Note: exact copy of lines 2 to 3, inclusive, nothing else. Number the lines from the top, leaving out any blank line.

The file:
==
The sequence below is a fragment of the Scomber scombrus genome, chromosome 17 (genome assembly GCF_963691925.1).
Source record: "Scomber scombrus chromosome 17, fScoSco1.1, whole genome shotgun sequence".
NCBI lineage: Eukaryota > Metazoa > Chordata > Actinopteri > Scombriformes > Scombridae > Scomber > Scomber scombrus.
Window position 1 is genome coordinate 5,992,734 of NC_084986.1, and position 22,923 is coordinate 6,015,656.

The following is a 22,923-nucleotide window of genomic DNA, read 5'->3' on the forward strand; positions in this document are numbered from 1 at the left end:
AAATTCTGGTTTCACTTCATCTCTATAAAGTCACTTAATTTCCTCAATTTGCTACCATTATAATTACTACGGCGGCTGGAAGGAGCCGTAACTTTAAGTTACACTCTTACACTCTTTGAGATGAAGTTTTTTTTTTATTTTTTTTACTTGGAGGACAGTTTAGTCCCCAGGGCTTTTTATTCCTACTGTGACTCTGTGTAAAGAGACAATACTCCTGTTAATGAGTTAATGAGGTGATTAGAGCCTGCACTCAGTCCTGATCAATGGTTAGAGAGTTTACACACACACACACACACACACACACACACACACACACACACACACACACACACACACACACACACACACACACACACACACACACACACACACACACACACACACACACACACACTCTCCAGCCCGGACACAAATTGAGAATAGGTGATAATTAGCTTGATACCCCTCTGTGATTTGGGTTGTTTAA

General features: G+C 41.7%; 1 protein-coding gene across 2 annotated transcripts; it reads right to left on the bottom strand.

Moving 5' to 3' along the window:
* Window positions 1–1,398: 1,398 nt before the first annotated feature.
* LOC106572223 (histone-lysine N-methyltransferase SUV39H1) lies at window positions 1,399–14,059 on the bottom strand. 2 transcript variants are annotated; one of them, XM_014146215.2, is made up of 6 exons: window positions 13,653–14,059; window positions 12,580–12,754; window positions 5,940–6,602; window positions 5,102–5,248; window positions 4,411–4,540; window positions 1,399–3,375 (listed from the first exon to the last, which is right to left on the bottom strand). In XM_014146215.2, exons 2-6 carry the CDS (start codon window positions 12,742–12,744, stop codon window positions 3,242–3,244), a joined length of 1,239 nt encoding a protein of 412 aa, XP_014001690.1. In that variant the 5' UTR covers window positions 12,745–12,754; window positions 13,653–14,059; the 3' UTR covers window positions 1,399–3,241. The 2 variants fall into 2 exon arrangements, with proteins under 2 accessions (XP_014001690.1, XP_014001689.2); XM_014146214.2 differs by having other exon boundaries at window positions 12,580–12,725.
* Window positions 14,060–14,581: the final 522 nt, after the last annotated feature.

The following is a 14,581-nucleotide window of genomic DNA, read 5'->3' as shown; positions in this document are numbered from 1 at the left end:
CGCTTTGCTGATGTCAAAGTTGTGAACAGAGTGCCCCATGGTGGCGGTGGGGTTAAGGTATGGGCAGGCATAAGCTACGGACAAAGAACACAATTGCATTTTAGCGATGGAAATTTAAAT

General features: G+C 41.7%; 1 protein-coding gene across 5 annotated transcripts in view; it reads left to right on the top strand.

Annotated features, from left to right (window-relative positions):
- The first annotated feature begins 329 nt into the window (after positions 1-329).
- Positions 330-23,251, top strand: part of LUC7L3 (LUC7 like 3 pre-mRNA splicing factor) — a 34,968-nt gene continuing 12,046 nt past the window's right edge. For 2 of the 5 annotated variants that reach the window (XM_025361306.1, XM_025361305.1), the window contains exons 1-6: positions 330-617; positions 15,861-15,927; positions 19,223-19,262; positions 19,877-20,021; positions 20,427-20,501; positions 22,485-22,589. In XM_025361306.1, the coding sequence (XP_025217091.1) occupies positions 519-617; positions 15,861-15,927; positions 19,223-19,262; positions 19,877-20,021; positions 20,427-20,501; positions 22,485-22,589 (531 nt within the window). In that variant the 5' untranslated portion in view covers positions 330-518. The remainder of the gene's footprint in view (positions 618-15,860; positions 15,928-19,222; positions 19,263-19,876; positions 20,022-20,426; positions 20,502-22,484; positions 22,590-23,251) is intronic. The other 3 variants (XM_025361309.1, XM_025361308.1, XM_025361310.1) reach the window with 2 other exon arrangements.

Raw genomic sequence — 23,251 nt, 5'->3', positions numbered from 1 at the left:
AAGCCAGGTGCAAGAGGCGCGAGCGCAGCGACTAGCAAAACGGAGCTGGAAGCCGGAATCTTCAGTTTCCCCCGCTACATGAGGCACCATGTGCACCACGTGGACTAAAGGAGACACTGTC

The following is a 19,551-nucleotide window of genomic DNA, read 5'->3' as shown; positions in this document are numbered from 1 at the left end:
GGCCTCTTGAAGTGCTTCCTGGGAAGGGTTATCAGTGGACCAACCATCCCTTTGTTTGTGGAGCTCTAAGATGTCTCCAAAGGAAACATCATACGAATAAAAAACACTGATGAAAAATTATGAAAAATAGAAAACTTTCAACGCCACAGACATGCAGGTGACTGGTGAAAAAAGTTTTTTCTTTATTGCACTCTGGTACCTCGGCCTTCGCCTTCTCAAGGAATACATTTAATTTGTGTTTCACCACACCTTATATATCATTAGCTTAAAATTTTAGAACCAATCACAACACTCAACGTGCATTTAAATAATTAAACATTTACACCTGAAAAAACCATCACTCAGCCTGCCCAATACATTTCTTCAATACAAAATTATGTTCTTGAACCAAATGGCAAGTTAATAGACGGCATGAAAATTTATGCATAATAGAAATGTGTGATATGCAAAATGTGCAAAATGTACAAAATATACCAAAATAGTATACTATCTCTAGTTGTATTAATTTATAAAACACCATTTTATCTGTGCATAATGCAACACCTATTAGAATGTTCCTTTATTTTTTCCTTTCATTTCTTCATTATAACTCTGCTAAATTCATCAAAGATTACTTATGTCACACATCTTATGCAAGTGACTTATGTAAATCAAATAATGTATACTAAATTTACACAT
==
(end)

Source record: "Scomber scombrus chromosome 17, fScoSco1.1, whole genome shotgun sequence".
NCBI lineage: Eukaryota > Metazoa > Chordata > Actinopteri > Scombriformes > Scombridae > Scomber > Scomber scombrus.